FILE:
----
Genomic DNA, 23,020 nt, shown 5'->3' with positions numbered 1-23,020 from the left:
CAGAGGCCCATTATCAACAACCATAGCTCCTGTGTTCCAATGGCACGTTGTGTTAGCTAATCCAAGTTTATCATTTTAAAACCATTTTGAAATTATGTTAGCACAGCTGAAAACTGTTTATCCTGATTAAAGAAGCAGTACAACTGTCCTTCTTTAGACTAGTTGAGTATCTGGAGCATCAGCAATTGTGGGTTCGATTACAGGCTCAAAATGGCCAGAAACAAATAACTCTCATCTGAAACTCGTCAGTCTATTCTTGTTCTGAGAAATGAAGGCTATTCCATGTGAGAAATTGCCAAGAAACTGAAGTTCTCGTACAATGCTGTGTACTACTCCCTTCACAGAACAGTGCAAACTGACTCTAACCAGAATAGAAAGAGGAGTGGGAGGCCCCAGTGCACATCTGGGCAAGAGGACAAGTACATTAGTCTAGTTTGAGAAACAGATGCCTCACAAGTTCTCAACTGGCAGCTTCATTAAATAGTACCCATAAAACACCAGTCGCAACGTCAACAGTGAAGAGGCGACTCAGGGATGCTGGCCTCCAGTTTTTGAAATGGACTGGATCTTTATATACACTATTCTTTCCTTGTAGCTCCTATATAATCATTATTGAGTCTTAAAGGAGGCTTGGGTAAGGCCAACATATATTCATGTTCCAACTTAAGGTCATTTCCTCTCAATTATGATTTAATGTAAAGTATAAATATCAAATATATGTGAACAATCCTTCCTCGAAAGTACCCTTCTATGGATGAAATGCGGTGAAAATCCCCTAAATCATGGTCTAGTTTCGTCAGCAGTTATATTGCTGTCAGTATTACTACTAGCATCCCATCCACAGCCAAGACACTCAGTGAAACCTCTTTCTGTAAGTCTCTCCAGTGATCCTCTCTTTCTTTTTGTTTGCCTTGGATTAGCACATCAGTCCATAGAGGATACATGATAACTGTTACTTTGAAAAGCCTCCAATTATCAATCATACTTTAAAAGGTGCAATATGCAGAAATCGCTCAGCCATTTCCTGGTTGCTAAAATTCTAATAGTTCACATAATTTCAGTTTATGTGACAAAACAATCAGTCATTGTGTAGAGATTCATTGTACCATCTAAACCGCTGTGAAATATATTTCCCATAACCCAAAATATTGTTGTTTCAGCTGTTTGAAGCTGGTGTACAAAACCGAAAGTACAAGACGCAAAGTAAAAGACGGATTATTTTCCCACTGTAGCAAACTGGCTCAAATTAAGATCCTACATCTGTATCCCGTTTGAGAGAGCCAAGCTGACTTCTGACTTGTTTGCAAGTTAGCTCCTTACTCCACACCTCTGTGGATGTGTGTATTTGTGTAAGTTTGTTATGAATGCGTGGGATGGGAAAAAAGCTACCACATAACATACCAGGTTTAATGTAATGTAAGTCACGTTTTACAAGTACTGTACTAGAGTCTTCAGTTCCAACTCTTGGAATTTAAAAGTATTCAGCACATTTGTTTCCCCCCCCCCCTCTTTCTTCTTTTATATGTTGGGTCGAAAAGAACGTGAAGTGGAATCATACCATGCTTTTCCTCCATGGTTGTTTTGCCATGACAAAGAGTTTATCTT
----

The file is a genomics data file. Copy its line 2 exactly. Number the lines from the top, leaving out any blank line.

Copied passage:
CAGAGGCCCATTATCAACAACCATAGCTCCTGTGTTCCAATGGCACGTTGTGTTAGCTAATCCAAGTTTATCATTTTAAAACCATTTTGAAATTATGTTAGCACAGCTGAAAACTGTTTATCCTGATTAAAGAAGCAGTACAACTGTCCTTCTTTAGACTAGTTGAGTATCTGGAGCATCAGCAATTGTGGGTTCGATTACAGGCTCAAAATGGCCAGAAACAAATAACTCTCATCTGAAACTCGTCAGTCTATTCTTGTTCTGAGAAATGAAGGCTATTCCATGTGAGAAATTGCCAAGAAACTGAAGTTCTCGTACAATGCTGTGTACTACTCCCTTCACAGAACAGTGCAAACTGACTCTAACCAGAATAGAAAGAGGAGTGGGAGGCCCCAGTGCACATCTGGGCAAGAGGACAAGTACATTAGTCTAGTTTGAGAAACAGATGCCTCACAAGTTCTCAACTGGCAGCTTCATTAAATAGTACCCATAAAACACCAGTCGCAACGTCAACAGTGAAGAGGCGACTCAGGGATGCTGGCCTCCAGTTTTTGAAATGGACTGGATCTTTATATACACTATTCTTTCCTTGTAGCTCCTATATAATCATTATTGAGTCTTAAAGGAGGCTTGGGTAAGGCCAACATATATTCATGTTCCAACTTAAGGTCATTTCCTCTCAATTATGATTTAATGTAAAGTATAAATATCAAATATATGTGAACAATCCTTCCTCGAAAGTACCCTTCTATGGATGAAATGCGGTGAAAATCCCCTAAATCATGGTCTAGTTTCGTCAGCAGTTATATTGCTGTCAGTATTACTACTAGCATCCCATCCACAGCCAAGACACTCAGTGAAACCTCTTTCTGTAAGTCTCTCCAGTGATCCTCTCTTTCTTTTTGTTTGCCTTGGATTAGCACATCAGTCCATAGAGGATACATGATAACTGTTACTTTGAAAAGCCTCCAATTATCAATCATACTTTAAAAGGTGCAATATGCAGAAATCGCTCAGCCATTTCCTGGTTGCTAAAATTCTAATAGTTCACATAATTTCAGTTTATGTGACAAAACAATCAGTCATTGTGTAGAGATTCATTGTACCATCTAAACCGCTGTGAAATATATTTCCCATAACCCAAAATATTGTTGTTTCAGCTGTTTGAAGCTGGTGTACAAAACCGAAAGTACAAGACGCAAAGTAAAAGACGGATTATTTTCCCACTGTAGCAAACTGGCTCAAATTAAGATCCTACATCTGTATCCCGTTTGAGAGAGCCAAGCTGACTTCTGACTTGTTTGCAAGTTAGCTCCTTACTCCACACCTCTGTGGATGTGTGTATTTGTGTAAGTTTGTTATGAATGCGTGGGATGGGAAAAAAGCTACCACATAACATACCAGGTTTAATGTAATGTAAGTCACGTTTTACAAGTACTGTACTAGAGTCTTCAGTTCCAACTCTTGGAATTTAAAAGTATTCAGCACATTTGTTTCCCCCCCCCCCTCTTTCTTCTTTTATATGTTGGGTCGAAAAGAACGTGAAGTGGAATCATACCATGCTTTTCCTCCATGGTTGTTTTGCCATGACAAAGAGTTTATCTT